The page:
The last chapter of the schema on the Church has presented the council Fathers with a thorny problem.
It is devoted to the Virgin Mary, under the title: “The Blessed Virgin Mary, Bearer of God (Deipara), in the Mystery of Christ and the Church.” It replaces the formerly independent schema on Mary.
Discussion of the new text occupied more than two days of debate by the council Fathers. The debate centered on two points: Can Mary be called “Mother of the Church”? Should the schema speak of her as “Mediatrix”?
The sharp divergence of opinion expressed on the chapter must now be reconciled by the Theological Commission and brought back to the council for a vote. The question of the motherhood of Mary in relation to the Church is not raised by the present text of the schema, but by the absence of that expression from its title. For the phrase, “Mother of the Church,” appeared in the last version of the formerly separate schema on Mary. It was not in the original version, but only in the second, and it has now been omitted. The new title corresponds to the votes of the bishops during the second council session, when it was decided to treat the topic of Mariology in the context of the mystery of the Church.
However, Mariologists follow two main tendencies, called “Christo-typical” and “Ecclesio-typical.”
The first sees Mary as a beautiful imitation of Christ and describes her holiness, her function and her privileges on the pattern of the corresponding qualities and functions of Jesus.
The second sees her as the image of the Church, and understands her meaning in the history of salvation on the model of the meaning and place of the Church.
The current title of the chapter therefore shows one purpose of the text: To follow a middle way between Christo-typical and Ecclesio-typical Mariologies by drawing on the insights of both. The fact that the bishops’ speeches have not been concerned with this indicates that the synthesis of the two points of view has been fairly successful.
The bishops who have asked for a return to the title of Mary as “Mother of the Church” have done it on two grounds.
On the one hand, this title seems to them likely to increase the devotion of Catholics. But Augustin Cardinal Bea, president of the Secretariat for Promoting Christian Unity, felt it necessary to state that the question before the council is not the devotion of anybody but the accuracy of doctrine.
On the other hand, this title has been advocated because it has been found by some speakers to be identical with the title, universally recognized, of Mary “Mother of the Faithful.”
Among the more doubtful arguments used to support the title, “Mother of the Church,” it has been said that the Church is the family of God, in which there must be a mother. Obviously, this literal understanding of the word “family” takes no account of the symbolic or analogical use of theological terms. It has also been said that Mary must be the “Mother of the Church,” since she is already the “Mother of all men, the Mother of Protestants, of Mohammedans, of unbelievers,” and so forth.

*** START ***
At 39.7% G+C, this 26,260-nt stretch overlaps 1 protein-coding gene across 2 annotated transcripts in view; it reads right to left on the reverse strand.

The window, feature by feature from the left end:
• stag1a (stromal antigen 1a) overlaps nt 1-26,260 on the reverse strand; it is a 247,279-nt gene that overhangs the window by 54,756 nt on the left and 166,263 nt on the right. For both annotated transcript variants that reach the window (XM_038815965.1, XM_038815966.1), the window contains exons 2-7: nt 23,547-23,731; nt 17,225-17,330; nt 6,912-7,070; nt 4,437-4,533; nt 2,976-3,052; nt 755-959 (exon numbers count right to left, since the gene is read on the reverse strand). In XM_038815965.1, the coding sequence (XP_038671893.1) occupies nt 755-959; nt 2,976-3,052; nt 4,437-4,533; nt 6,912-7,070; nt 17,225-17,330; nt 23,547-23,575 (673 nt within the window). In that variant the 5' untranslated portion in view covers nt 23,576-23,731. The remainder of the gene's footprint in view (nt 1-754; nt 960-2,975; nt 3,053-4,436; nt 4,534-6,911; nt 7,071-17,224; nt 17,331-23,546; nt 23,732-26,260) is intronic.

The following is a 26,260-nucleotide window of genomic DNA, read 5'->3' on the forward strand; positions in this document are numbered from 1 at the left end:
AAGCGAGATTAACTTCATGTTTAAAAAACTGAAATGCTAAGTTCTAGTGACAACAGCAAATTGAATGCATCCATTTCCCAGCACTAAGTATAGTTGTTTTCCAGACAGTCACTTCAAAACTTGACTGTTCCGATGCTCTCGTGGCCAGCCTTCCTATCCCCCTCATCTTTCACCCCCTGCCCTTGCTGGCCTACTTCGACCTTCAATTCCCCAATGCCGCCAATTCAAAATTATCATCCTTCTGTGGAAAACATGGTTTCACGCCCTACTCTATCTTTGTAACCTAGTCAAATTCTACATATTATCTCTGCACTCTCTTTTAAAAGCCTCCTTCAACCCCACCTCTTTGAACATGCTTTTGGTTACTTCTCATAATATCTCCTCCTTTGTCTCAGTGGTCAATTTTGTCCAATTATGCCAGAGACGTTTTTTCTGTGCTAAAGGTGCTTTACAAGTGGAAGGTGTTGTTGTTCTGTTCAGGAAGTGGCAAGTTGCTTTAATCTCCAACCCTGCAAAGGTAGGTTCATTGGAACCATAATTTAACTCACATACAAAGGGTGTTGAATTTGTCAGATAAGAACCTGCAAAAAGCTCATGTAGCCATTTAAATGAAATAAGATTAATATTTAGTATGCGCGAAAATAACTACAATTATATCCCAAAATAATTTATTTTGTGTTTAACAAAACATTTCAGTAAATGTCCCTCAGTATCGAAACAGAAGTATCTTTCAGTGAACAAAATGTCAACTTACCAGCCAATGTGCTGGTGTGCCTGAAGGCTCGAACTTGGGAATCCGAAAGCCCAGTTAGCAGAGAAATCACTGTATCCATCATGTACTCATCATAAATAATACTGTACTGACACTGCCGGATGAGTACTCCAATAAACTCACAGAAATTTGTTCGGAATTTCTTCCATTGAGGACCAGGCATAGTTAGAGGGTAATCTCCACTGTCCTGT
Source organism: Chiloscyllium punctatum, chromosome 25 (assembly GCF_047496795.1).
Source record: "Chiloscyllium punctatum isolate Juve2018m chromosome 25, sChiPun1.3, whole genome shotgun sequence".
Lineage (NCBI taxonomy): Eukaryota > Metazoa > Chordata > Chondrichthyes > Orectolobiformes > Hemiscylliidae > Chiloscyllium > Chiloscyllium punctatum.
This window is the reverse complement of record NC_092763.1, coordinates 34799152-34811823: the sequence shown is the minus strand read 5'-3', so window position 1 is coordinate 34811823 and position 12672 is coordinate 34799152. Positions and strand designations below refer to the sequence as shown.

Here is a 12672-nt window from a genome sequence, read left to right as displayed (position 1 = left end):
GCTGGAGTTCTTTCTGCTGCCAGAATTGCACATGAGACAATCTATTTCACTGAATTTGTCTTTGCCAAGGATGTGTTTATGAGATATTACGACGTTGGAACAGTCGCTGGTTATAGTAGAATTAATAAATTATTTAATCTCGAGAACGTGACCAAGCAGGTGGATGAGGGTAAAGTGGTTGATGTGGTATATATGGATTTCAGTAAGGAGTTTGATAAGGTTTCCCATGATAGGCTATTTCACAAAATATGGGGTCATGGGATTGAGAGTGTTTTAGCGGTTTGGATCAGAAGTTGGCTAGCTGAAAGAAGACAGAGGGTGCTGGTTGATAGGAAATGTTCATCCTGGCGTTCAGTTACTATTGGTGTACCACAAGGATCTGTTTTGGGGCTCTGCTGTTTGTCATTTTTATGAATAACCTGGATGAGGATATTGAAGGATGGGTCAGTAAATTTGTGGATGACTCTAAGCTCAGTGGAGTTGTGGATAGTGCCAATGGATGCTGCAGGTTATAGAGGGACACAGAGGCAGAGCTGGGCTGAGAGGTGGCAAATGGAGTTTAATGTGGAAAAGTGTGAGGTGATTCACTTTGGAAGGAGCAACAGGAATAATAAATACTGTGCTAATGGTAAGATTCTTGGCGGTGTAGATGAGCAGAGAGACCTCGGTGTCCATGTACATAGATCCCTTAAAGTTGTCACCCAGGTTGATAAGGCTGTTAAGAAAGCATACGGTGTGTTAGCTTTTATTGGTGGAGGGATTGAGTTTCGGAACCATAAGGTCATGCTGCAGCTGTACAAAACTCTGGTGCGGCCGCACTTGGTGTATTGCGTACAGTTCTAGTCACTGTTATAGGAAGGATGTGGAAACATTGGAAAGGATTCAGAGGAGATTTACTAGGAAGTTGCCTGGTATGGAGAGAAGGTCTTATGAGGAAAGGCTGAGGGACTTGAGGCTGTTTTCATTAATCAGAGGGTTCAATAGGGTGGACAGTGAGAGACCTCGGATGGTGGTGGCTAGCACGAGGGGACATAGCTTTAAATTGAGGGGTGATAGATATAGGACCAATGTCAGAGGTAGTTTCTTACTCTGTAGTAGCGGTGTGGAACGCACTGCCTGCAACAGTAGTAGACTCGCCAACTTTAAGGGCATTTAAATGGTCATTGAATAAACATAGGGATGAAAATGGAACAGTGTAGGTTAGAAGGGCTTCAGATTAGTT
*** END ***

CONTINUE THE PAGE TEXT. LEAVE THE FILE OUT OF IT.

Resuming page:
Reduced to its theological proportions, the problem is simple. Does such a title correspond to the Church’s tradition?
As was pointed out by Bishop Sergio Mendez Arceo of Cuernavaca, Mexico, there are two known instances of this title being used in the 9th and the 10th centuries. The bishop could not find other uses of it until the end of the 19th century, with Pope Leo XIII. Recently Pope Paul VI invited theologians to find out if this appellation could be used meaningfully. An invitation to study this title implies at least that its legitimacy is not obvious to the Pope.
The contents of such a title depend primarily on one’s understanding of the Church. If the Church is seen simply as an aggregate of all faithful or even as the organ and channel of salvation, Mary could be called Mother of the Church. By bringing Christ into the world, she was made the spiritual Mother of all those who will be saved by Him, and she became a central element in the salvation of mankind.
But to see the Church only in this individualistic perspective does not do full justice to the mystery of the Incarnation. The Church is also the holy community of God and man communing with each other in mutual indwelling. Coming down from heaven as the New Jerusalem, the Church brings to men, and first of all to Mary in the mystery of the Annunciation, the fulfillment of the promises of God and the implementation of His covenant with man.
Of such a Church, Mary can only be the daughter. And it is a notable fact that the title “Mother,” from the time of the early Fathers to ours, has been given to the Church, mother of all the redeemed, who have been reborn in her through the waters of baptism.